By Taylor Six
G.T. Embry, at right, and his teammates Korey Cochran and Kimball Foley recently placed tenth in a national welding competition.
Last week, G.T. Embry of Irvine, along with his teammates Korey Cochran and Kimball Foley placed tenth in the SkillUSA National Welding and Fabrication competition in Louisville.
The team practiced for months after school let out after winning in both the regional and state welding competitions to prepare for nationals.
Embry, Cochran and Foley say they were anxious and nervous for nationals but had practiced feverishly at building a welding table out of metal pieces in only six and-a-half hours, which was to be their competition task.
Fifty other teams competed at nationals, but once the team flipped down their helmets, the nerves melted away.
Cochran said that the first problem to present itself was the tight and cramped conditions of the welding booths. The team had never worked this close together before and were nearly running over each other to get the job done.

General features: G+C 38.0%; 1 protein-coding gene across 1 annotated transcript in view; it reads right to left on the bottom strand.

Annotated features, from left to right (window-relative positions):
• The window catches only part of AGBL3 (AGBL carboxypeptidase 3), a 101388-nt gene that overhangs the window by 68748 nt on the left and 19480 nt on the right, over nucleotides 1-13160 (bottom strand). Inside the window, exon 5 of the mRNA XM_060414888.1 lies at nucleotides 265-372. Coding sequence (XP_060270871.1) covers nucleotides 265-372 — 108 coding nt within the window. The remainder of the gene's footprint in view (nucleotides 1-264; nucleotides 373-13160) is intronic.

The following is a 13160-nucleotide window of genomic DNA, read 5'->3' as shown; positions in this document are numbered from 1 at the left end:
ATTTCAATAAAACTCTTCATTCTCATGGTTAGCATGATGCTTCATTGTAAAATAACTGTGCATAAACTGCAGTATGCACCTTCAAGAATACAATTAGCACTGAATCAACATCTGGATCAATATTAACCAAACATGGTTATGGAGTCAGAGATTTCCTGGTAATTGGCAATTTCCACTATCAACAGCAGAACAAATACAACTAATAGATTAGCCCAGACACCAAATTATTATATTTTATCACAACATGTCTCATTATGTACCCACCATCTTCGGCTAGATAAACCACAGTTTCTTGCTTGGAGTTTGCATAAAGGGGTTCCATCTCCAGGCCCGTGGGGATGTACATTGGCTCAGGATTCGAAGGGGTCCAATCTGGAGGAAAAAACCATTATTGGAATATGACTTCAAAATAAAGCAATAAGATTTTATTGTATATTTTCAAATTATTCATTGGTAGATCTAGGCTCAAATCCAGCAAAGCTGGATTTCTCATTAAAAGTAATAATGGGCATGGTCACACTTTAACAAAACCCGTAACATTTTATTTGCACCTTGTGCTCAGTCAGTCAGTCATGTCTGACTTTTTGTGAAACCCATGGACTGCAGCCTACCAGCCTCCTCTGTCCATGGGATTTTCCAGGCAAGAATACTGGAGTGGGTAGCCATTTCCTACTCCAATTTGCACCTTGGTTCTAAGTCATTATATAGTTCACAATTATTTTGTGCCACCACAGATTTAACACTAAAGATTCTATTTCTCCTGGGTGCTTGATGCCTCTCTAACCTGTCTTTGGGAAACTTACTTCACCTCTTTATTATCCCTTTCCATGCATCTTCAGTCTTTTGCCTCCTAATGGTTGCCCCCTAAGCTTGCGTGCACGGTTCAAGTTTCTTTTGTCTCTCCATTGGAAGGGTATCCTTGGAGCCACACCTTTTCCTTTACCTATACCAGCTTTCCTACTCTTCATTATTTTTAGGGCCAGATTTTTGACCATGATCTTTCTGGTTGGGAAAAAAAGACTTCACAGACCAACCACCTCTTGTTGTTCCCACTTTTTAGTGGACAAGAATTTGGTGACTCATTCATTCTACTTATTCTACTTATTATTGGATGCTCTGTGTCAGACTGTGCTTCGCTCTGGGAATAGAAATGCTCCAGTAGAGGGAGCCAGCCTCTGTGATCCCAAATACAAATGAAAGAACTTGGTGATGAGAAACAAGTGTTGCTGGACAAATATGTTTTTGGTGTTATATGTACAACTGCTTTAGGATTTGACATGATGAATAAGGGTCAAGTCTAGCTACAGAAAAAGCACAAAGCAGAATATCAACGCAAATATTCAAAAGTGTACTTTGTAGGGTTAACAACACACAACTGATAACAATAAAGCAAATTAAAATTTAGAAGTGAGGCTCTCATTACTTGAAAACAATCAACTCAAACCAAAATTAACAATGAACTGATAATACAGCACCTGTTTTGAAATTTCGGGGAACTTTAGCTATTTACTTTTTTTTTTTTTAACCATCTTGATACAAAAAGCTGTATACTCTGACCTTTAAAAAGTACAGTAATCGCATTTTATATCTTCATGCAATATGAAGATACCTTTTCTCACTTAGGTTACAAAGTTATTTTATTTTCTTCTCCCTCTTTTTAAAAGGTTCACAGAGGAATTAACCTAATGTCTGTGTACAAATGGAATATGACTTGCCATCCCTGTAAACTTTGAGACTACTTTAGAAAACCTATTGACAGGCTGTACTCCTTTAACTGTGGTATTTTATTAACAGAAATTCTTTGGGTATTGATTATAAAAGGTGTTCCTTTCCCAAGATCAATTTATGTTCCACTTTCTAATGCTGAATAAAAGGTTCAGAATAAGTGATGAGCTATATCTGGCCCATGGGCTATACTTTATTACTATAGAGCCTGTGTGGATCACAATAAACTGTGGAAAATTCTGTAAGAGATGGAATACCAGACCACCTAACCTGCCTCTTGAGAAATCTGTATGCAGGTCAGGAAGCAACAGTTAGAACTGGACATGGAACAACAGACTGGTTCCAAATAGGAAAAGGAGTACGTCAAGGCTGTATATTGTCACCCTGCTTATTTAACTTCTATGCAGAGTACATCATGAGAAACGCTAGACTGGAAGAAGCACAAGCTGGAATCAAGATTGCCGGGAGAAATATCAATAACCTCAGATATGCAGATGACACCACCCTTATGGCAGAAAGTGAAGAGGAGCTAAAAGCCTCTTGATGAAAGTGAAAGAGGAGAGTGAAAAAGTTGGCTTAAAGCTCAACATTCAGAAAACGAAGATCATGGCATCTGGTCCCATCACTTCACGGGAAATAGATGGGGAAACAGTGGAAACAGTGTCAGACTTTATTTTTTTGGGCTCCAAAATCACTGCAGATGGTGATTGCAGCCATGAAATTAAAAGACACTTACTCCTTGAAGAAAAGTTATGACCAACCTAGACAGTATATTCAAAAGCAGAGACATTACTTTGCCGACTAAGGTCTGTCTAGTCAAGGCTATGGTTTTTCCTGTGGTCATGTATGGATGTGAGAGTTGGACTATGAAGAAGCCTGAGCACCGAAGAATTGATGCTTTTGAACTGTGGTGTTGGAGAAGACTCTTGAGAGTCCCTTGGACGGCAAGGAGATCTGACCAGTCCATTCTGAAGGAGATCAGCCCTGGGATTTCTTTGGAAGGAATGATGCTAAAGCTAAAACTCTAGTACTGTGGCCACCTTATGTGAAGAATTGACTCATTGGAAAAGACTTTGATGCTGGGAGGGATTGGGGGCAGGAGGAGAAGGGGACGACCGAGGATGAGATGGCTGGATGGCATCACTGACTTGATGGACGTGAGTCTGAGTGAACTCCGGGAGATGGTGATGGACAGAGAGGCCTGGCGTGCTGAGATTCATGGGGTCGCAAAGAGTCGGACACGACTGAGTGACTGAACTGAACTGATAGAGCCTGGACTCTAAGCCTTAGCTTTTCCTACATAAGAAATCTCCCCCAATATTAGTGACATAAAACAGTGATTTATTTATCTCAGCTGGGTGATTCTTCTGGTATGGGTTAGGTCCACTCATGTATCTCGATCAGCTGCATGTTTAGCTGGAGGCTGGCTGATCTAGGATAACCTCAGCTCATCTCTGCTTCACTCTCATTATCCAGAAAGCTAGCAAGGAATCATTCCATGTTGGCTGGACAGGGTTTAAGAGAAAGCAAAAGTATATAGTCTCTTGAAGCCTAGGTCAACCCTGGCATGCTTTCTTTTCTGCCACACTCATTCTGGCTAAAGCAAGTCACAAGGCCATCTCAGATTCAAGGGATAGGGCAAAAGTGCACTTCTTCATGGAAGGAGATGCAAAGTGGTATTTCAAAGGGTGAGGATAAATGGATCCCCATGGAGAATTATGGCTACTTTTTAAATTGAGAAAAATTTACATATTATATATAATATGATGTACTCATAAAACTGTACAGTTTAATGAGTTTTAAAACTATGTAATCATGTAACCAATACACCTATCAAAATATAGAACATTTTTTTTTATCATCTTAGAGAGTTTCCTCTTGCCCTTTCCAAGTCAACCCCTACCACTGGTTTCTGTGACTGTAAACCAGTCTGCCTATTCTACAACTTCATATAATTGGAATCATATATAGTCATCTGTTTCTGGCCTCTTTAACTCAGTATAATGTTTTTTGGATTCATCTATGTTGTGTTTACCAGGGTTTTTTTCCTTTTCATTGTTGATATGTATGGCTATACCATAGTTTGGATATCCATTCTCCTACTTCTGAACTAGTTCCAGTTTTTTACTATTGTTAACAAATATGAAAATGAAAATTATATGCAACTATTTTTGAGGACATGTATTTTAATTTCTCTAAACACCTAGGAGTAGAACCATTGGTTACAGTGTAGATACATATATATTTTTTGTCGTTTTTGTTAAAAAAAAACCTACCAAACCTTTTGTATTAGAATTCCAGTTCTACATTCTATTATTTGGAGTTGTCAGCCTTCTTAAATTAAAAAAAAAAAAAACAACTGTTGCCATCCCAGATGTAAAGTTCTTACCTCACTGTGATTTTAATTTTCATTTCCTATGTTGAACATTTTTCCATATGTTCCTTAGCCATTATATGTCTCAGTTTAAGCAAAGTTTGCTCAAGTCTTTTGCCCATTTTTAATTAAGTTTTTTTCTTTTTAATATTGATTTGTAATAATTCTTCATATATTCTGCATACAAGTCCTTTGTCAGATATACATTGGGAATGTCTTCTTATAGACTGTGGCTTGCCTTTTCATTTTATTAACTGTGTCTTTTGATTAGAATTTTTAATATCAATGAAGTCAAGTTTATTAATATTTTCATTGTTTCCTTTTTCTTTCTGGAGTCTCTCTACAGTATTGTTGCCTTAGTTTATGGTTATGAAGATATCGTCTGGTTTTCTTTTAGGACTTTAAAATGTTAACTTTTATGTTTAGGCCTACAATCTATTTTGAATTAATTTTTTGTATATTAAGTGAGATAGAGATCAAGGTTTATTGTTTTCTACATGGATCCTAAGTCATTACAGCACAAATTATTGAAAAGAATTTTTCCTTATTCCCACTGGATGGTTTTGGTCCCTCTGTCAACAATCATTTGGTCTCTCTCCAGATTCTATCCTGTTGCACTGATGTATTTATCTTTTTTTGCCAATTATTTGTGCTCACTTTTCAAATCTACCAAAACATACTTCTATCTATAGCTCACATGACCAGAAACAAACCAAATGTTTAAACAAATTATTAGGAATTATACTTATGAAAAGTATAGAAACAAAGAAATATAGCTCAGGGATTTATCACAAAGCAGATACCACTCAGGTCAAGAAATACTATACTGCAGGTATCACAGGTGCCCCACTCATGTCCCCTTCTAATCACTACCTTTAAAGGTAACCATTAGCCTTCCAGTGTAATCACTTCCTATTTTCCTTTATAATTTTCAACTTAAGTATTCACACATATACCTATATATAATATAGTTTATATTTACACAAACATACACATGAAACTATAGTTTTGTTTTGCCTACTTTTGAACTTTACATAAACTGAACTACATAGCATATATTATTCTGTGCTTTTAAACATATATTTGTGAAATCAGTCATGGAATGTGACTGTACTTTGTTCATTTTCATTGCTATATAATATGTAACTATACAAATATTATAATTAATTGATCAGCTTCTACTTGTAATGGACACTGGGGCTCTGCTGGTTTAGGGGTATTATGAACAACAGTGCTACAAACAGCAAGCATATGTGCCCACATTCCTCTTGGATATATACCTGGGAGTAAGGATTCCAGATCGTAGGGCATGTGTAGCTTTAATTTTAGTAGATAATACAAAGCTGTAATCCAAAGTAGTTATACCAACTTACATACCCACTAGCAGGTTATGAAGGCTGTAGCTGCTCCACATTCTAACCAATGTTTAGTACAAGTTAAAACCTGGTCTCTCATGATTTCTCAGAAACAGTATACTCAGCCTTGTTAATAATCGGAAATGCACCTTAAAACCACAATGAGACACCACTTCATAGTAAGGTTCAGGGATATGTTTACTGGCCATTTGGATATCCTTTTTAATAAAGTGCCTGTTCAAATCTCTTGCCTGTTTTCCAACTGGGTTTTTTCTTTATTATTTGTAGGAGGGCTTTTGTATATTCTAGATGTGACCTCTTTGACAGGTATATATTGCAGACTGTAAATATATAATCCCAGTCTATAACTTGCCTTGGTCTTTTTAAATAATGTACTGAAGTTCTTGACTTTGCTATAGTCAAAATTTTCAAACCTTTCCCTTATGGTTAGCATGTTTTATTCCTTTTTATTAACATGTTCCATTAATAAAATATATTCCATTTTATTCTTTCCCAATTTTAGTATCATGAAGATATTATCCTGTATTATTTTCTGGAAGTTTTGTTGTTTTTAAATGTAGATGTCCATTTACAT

Embry said that the cramped space made the atmosphere “chaotic” because the boys were working on top of each other, they had not practiced in these conditions.
After a matter of space, or lack thereof, the team’s equipment began to give them more problems. The team’s welding equipment was plugged into a faulty outlet, which gave them electrical issues throughout the whole competition.
Embry explained that the outlet kept flipping the breaker, so the boys would have to stop and wait for it to be reset to get up and going again. The team would also burn through contact tips and have to run to the judges for a replacement.
Tim Pinson, welding instructor for the Madison County Area Technical Center was there to support the boys. Pinson claimed that the breaker went out “at least seven times during the competition.”
Unfortunately, due to the time lost with the electrical problems, the boys were forced to end the competition with an unfinished table.
Even despite the odds and electrical malfunctions, the team finished tenth in the national competition, saying all their practice was worth it and they would do it all again.
“Mr. Pinson is who made it all possible,” Embry said. “He really deserves all the credit and thanks, we wouldn’t have been there without him.”
Now that the grueling practicing is finished, Embry plans to begin work at Hyster-Yale Corporation, a material equipment handling supplier in Berea within a few weeks.